The Song of Eurydice for Dark Sky Week: this week on the Storyteller's Night Sky

Apr 20, 2020

The Lyrid Meteor Shower peaks toward dawn on Wednesday, April 22, which is the date of this month's New Moon, thereby triggering observance of International Dark Sky Week.

This week marks International Dark Sky Week, because of the New Moon on Wednesday, April 22nd, which is also the 50th anniversary of Earth Day, and the peak of the Lyrid Meteor Shower.

International Dark Sky Week is celebrated every year during the April New Moon, which means it's not alway coincident with Earth Day and the Lyrid Meteor Shower. It's a week that's observed around the world as a time to raise awareness about light pollution and our use of artificial light at night, as well as a time for finding your way around the night sky.

The planet Venus is our brilliant evening star, while the planets Jupiter, Saturn and Mars can be seen in the morning sky. The morning sky is also where you might catch most of the meteors, because the rule of thumb with meteor showers is that they are the most active when the constellation that lends its name to the shower is highest overhead ~ that means you want to be looking for the constellation Lyra, which is rising up in the northeast around 10 pm this week, and mounting highest in the sky toward dawn.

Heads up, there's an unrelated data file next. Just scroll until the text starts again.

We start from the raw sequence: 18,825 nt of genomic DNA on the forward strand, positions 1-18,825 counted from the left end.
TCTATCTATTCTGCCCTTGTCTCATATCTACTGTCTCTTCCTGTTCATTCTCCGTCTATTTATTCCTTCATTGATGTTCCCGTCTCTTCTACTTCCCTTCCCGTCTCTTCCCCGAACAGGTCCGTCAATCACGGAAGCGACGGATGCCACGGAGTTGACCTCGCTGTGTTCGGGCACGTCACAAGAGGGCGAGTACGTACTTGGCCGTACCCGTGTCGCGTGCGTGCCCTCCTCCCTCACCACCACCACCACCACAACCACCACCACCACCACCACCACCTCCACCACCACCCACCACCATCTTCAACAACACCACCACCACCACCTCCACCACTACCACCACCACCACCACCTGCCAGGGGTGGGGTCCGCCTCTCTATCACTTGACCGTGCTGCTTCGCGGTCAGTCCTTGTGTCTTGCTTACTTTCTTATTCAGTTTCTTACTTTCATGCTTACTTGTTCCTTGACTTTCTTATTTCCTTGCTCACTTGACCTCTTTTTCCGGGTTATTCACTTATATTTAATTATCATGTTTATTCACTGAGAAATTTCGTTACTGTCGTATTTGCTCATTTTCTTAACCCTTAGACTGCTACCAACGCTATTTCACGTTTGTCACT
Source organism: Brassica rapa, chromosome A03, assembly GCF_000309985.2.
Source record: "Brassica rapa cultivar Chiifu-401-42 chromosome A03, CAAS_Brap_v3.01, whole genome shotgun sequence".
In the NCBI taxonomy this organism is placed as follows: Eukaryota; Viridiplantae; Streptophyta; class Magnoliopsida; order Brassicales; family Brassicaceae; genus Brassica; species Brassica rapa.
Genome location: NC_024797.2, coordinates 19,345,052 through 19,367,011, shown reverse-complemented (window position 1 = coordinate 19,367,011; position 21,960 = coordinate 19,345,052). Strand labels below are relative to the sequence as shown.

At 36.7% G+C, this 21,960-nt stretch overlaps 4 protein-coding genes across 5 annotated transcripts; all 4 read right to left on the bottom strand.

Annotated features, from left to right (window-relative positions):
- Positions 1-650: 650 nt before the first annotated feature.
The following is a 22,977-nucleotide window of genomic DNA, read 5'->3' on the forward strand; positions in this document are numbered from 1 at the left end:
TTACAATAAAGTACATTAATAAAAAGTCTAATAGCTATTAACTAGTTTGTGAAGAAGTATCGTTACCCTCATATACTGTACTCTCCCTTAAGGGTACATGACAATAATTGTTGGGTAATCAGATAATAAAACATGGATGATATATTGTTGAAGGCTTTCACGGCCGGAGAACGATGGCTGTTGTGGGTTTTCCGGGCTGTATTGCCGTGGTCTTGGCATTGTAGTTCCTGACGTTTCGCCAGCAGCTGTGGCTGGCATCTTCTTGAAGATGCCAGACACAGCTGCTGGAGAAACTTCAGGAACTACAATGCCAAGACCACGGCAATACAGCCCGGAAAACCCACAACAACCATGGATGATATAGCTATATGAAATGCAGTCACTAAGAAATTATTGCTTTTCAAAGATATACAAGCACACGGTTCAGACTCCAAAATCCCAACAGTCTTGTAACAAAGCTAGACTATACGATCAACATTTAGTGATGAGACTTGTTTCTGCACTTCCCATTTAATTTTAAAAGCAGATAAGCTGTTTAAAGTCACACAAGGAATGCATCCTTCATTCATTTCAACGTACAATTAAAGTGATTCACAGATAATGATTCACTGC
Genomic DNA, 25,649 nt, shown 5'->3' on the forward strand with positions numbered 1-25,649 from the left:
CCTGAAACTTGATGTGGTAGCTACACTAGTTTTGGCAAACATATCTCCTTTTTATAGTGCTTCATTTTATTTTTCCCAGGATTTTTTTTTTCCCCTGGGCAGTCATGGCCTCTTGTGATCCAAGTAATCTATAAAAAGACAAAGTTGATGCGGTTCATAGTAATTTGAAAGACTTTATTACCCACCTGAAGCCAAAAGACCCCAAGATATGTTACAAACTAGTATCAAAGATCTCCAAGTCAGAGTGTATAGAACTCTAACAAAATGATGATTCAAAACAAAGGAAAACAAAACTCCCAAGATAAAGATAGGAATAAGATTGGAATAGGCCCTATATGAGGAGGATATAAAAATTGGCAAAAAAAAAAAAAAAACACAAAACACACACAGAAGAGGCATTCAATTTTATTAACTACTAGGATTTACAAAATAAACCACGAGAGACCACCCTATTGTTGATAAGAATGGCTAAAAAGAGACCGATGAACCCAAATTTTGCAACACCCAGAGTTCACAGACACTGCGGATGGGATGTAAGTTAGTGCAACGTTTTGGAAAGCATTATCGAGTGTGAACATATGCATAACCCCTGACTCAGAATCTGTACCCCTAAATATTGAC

The Lyrid Meteor Shower is one of the oldest-known meteor showers, and it's active from April 16 to the 30th. It's also connected to a very old love story, involving the great ancient musician Orpheus and his beloved Eurydice. Orpheus loses Eurydice to the underworld shortly after they're married because she gets bitten by a venomous snake. He uses his musical talents to charm his way into the underworld and convince Hades to let her return with him, and Hades agrees, on condition that Orpheus not look back.

Poor Orpheus was not able to succeed in his task, so he lost his beloved a second time, but I like to think that when his meteor shower peaks overhead every year in April, then that's the time to listen for the song of his beloved Eurydice rising up from the earth, in birdsong, in wind, in wave, and in all the things that seem to rise up from the Earth with love in this season.